I wasn't disagreeing, just amplifying.
That CA-410 - was the first integrated amp I purchased back in the day. Learned about clipping (took out a tweeter in my JBL L40) and then moved up the chain to the CA-810 which I had for a number of years.A completely rebuilt CA-1010 with all of the good caps in it at that!
First generation EPI and Yamaha of that vintage is a "natural" pairing (pardon the in-joke). My first "good" stereo back as a university student was a CA-410 and M50s (actually not quite true - I had a CA-400 and Dynaco A-10s for a few weeks before they were stolen). I tried every speaker in the shop I could afford and the EPIs came out on top with the Yamaha. The 100s actually do real justice to the CA-1010 to my ears. The top end is really smooth and sweet (as one expects with those tweeters) and the bass is quite palpable. What I wasn't expecting was that the mid-range would be so nice as well. Female vocals come across very well indeed.
I never managed to get mine to clip, even playing the little M50s so loudly that they would walk across shelf they were on and I'd have to catch them before they jumped right off! The CA-810 is a really nice amp, pretty durned close to the 1010 and (to my ears) a fairly big step up from the 610. I guess there were other similar models in different markets, but we had the 410, 610, 810, 1010 and the 2010 as well, though I never actually saw one in a shop for sale. I wanted the 1010, but could afford the 410. Funny thing is that my 1010 was a rescue, found just before it was headed to the dump.That CA-410 - was the first integrated amp I purchased back in the day. Learned about clipping (took out a tweeter in my JBL L40) and then moved up the chain to the CA-810 which I had for a number of years.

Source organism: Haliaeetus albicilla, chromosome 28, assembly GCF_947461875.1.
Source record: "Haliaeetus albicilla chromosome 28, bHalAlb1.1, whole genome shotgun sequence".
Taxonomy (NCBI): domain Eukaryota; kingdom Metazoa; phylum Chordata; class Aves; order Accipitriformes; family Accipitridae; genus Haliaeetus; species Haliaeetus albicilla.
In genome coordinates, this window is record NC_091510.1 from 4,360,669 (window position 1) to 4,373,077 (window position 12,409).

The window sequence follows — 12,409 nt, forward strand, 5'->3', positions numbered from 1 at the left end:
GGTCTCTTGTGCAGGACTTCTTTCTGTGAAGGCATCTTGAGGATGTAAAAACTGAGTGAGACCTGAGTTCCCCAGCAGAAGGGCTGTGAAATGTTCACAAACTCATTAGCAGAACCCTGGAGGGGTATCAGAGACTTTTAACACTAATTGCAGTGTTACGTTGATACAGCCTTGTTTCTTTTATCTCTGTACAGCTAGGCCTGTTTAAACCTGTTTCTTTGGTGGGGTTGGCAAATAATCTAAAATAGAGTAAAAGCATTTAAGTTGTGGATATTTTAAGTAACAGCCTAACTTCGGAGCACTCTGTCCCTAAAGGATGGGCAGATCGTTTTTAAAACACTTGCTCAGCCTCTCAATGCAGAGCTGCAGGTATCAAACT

They really are incredibly low distortion amplifiers.Had a CA-810 for a while. It was a sweet sounding amp. I just remember turning it up and thinking that it didn't sound loud. Until I walked out of the room and realized that it was pretty loud after all. Just clean and smooth.
well ya... But there is at least one EPI in the photos too. even on the test bench, there is an EPI M180 (Center Channel) in the mix with some AR-18s... ok I'm sorry they snuck in there.stacked advents!
To a degree you are correct. The downside of this arrangement is each speaker pair is sharing the same cabinet space. Since these designs are acoustically sealed, while they do work together to move air or double the sound presence, they are fighting each other to a small degree as they attempt to reproduce a given tone.ps one of the epi's that you posted appears to have 2 woofers and 2 tweeters, so is sort of "internally stacked", right?
When & where I came from (Baltimore), the canonical pairing was Yamaha and Polk Audio.
Are the speakers vented or sealed? I've been looking at the Human drivers to go with the tweeters I bought from @Dan ʕ•ᴥ•ʔ . Can't make up my mind to use a 8" pro005 or 10 pro031. I have some old Coral BX1001 cabs that are about 1.3-1.5 or so.Having seen a few mentions on forum of EPI speakers lately and having just got my 100s back from my tech I though maybe it was time to get a thread going. I'm not going to narrow the topic to strictly the early generation models with the "masonite" tweeter, though that is as far as my personal exposure extends.